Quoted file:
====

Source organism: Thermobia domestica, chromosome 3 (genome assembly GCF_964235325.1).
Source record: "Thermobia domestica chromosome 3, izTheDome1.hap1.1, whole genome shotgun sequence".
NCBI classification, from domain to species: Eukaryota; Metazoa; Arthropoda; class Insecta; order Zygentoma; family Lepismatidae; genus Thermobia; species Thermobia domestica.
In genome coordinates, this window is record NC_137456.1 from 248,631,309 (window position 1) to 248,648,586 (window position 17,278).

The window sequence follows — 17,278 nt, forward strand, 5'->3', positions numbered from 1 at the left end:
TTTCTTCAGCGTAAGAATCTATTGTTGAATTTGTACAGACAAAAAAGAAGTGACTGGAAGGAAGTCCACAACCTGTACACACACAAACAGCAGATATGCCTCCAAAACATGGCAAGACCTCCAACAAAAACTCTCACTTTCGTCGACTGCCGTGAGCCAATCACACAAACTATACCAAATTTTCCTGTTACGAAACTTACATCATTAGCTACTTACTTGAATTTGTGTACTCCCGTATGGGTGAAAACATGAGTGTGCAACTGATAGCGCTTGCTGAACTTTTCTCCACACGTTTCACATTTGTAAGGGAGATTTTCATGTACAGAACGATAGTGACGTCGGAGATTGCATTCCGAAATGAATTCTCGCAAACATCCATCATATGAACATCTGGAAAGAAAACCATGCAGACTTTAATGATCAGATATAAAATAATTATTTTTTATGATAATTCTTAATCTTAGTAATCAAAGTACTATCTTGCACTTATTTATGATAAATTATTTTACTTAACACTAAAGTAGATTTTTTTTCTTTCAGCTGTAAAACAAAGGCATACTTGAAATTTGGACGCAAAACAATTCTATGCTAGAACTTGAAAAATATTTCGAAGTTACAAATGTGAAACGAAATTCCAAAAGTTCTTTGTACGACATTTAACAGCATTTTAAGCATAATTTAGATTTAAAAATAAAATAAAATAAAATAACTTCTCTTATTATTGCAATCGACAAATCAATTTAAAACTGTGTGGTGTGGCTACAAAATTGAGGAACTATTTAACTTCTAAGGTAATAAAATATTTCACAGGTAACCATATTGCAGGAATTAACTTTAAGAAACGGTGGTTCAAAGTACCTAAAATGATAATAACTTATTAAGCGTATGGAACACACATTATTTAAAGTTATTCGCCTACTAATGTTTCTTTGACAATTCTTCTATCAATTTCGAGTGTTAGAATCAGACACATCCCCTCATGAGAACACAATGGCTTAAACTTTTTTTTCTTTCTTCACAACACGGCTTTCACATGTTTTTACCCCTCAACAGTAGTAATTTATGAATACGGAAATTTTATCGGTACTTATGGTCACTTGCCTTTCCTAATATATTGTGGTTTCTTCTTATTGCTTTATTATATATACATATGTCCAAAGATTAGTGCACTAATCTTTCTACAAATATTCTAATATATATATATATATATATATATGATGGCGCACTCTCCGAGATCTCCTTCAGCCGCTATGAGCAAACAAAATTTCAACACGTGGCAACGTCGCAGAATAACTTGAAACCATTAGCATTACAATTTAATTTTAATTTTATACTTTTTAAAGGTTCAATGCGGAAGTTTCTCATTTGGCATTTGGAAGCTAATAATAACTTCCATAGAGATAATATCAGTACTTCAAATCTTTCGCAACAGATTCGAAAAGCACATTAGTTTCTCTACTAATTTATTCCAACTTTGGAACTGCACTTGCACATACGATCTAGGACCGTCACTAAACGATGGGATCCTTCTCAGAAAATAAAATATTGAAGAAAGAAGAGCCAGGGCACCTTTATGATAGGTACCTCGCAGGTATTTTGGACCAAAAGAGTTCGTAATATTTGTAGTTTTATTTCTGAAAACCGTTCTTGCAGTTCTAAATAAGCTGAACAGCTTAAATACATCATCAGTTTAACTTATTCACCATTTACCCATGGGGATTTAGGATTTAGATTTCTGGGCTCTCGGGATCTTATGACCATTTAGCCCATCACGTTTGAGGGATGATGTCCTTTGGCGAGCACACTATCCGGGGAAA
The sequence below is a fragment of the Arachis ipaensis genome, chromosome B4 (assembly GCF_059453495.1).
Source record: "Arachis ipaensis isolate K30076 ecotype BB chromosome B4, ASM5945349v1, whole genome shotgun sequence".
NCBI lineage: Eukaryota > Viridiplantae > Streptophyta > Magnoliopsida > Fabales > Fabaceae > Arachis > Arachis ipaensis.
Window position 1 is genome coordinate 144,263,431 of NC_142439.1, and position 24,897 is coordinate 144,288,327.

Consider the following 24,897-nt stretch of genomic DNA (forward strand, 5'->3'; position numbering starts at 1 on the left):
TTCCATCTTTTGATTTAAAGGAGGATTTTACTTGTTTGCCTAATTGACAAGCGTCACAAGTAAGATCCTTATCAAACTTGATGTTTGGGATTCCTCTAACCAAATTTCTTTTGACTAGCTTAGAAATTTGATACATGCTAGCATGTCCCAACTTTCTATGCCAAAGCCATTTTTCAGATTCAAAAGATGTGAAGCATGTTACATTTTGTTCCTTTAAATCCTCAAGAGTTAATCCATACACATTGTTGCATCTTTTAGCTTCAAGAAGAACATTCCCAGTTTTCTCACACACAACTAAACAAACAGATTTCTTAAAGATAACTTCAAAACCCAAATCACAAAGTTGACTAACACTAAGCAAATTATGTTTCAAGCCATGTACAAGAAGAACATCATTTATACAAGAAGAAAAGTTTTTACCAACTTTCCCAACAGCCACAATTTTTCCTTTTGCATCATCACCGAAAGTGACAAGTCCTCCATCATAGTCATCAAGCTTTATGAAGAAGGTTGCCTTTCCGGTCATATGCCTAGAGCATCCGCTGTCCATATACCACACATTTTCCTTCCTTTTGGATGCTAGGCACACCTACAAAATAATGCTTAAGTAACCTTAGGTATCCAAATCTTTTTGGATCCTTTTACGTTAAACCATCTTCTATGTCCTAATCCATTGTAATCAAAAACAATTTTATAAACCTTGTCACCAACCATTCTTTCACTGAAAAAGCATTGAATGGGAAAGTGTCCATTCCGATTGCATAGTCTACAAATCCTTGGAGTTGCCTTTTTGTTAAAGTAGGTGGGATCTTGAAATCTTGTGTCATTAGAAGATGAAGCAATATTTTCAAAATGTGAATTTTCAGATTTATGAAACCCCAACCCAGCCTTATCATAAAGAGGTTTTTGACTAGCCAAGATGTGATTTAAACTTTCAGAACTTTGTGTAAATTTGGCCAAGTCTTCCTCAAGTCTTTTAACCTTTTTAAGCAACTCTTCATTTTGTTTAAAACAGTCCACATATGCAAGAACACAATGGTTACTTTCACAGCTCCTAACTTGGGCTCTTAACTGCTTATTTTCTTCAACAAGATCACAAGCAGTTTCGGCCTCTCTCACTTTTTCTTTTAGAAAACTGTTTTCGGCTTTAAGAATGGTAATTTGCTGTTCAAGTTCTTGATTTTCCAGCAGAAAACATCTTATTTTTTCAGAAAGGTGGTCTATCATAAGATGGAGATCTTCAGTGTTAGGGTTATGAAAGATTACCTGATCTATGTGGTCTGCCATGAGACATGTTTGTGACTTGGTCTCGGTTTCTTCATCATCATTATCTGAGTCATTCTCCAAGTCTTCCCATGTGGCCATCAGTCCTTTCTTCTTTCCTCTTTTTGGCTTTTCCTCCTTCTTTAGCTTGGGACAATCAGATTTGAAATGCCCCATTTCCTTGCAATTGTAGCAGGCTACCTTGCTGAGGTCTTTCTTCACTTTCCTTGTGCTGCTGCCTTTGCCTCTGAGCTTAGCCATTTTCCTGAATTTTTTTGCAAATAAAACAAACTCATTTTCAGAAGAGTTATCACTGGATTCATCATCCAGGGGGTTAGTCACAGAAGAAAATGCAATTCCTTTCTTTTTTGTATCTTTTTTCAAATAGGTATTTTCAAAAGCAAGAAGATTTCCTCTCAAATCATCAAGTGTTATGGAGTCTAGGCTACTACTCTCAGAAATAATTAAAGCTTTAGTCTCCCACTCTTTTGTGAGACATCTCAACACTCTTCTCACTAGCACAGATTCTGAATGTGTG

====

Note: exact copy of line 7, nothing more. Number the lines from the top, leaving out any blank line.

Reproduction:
The sequence below is a fragment of the Arachis ipaensis genome, chromosome B4 (assembly GCF_059453495.1).